The Supreme Court’s judgment cancelling the remission of the convicts in the gang rape of Bilkis Bano, while being a resounding victory for the rule of law, civil liberties, and basic decency, is also an internal rebuke of the Court itself. The bench is unafraid to not only overtly criticise previous benches, which had paved the way for remission, but also other benches which pay mere lip service to constitutional values while acting contrary to the same.

In its judgment upholding the constitutional validity of the abrogation of Article 370, the Supreme Court makes two claims: a historical one arguing that Article 370 was meant to be “temporary” and an interpretive one arguing that Article 370’s text allowed its unilateral abrogation by the President of India. This column examines the two claims made in the judgment, looking to see if a firm basis for either is made out.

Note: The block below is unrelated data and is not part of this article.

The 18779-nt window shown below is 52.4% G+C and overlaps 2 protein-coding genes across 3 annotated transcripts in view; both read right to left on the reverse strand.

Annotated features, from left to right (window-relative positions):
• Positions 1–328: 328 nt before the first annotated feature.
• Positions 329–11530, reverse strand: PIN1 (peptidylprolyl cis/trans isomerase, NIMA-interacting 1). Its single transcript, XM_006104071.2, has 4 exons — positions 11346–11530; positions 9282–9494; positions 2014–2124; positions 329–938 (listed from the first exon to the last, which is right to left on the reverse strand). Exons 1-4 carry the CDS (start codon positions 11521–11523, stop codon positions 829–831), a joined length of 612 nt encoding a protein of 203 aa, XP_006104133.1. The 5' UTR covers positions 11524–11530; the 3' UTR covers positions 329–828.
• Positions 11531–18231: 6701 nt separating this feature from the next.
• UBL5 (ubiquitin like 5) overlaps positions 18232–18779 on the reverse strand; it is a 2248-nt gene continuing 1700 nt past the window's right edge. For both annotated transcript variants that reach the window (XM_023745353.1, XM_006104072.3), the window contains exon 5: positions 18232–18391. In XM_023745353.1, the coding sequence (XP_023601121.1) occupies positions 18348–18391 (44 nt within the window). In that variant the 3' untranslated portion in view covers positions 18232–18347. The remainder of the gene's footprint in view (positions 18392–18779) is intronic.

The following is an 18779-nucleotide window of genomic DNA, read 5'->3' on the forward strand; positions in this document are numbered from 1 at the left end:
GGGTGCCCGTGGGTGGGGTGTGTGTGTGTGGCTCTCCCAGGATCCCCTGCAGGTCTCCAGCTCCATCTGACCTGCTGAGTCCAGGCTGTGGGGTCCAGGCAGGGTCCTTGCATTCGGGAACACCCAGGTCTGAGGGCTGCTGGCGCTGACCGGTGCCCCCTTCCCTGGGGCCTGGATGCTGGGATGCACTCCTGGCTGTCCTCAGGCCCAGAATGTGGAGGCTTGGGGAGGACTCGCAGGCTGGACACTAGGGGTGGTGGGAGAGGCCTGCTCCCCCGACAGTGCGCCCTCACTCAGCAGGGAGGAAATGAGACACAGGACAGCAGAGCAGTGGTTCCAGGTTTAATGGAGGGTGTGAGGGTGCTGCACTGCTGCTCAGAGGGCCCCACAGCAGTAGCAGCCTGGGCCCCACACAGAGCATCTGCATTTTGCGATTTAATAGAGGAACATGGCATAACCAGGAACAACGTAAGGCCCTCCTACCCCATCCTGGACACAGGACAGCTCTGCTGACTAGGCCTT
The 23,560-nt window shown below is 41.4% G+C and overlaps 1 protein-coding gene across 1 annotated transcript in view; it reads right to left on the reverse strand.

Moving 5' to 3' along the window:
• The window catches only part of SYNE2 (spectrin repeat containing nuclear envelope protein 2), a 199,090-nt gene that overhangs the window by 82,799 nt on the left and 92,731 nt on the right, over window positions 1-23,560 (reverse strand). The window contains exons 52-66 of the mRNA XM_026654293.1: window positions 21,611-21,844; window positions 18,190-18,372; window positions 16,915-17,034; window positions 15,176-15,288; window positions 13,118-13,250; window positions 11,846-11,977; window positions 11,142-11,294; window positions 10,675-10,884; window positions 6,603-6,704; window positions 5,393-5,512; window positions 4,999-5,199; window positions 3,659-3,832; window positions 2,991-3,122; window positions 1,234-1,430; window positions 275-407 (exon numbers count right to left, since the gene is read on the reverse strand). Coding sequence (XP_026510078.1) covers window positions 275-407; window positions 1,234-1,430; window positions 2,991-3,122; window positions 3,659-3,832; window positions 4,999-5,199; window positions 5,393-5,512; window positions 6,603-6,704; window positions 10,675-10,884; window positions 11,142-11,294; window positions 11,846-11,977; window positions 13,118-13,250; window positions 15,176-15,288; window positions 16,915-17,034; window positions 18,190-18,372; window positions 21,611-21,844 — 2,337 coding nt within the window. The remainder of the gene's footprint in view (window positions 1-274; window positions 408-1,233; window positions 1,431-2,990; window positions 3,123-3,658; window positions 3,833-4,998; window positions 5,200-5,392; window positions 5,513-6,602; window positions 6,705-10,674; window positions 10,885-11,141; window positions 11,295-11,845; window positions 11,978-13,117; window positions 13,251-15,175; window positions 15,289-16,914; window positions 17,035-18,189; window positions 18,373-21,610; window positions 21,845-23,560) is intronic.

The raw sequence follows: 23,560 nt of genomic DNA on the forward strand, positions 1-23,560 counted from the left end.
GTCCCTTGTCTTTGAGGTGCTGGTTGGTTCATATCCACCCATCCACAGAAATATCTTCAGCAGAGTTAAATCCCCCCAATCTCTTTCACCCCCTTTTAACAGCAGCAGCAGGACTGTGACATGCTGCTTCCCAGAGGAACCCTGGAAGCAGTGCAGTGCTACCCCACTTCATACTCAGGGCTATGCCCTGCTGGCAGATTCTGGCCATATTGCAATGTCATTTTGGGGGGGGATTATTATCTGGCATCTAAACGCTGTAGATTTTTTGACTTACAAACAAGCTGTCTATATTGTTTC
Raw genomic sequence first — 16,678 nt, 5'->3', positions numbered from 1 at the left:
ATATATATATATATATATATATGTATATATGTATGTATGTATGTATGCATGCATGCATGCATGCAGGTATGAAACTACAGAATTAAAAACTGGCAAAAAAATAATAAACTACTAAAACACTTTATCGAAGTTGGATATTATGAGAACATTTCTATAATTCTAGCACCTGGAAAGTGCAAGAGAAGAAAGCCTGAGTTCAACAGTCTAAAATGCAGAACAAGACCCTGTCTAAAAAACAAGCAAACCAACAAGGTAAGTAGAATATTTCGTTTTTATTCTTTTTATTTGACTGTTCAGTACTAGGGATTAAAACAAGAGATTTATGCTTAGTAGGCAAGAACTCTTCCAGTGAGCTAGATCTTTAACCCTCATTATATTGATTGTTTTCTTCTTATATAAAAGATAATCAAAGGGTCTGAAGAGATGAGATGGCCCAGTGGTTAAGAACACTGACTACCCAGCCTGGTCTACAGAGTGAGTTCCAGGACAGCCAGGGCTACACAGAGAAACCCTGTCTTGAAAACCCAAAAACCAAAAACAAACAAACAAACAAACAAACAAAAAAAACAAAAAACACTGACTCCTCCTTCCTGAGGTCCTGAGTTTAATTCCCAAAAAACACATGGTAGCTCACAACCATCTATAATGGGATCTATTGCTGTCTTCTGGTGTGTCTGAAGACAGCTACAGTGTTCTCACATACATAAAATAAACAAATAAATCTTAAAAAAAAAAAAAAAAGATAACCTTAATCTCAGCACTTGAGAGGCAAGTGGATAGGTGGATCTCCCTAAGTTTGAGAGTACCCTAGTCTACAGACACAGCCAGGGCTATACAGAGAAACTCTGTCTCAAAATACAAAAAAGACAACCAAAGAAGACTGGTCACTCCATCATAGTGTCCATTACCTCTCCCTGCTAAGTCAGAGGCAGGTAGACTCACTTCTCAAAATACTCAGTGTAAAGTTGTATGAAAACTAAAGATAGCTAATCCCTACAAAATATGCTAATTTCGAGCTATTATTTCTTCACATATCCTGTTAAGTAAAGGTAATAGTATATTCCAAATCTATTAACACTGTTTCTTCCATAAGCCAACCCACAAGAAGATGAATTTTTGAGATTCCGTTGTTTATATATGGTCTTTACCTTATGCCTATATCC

Notwithstanding the Supreme Court of India’s judgment decriminalising the offence of adultery in the Indian Penal Code, 1860, the Parliamentary Standing Committee examining the Bharatiya Nyaya Sanhita Bill, 2023 has demanded its reintroduction as a criminal offence. Not only is the move regressive, but it also completely misunderstands the reason why the Supreme Court deemed the criminalisation of adultery unconstitutional.

The Bihar Caste-based Survey and the constitutional amendment guaranteeing reservation for women in Parliament bring the question of delimitation to the fore once again. In the absence of immediate delimitation, these two events show that the under-represented communities and sections of society will only continue to remain unrepresented.